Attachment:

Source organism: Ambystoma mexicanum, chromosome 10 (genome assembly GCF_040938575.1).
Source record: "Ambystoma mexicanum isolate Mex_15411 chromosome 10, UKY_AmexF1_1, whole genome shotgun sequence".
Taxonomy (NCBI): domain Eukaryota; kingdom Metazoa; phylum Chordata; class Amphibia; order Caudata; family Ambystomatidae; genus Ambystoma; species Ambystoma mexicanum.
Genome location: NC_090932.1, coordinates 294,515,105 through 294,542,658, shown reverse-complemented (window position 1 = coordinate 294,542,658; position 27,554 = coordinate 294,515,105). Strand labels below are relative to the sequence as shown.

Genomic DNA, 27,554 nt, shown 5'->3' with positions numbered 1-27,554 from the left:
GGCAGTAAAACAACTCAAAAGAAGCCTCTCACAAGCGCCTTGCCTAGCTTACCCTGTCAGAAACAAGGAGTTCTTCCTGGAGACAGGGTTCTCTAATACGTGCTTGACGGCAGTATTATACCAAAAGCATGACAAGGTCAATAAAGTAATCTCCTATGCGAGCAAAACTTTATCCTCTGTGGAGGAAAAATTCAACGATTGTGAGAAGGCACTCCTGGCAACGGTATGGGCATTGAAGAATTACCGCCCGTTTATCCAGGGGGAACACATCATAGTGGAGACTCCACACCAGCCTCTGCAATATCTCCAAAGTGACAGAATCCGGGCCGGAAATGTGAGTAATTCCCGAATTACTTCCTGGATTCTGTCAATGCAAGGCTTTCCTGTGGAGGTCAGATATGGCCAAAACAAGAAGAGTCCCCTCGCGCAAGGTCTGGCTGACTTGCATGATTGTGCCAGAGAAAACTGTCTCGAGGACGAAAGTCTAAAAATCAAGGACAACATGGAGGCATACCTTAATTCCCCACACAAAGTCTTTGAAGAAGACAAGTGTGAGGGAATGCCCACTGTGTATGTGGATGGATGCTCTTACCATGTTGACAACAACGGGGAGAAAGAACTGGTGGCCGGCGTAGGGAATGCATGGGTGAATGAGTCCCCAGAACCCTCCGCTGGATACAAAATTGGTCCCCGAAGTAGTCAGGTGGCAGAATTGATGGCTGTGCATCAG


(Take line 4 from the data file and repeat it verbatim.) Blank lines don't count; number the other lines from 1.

Genome location: NC_090932.1, coordinates 294,515,105 through 294,542,658, shown reverse-complemented (window position 1 = coordinate 294,542,658; position 27,554 = coordinate 294,515,105). Strand labels below are relative to the sequence as shown.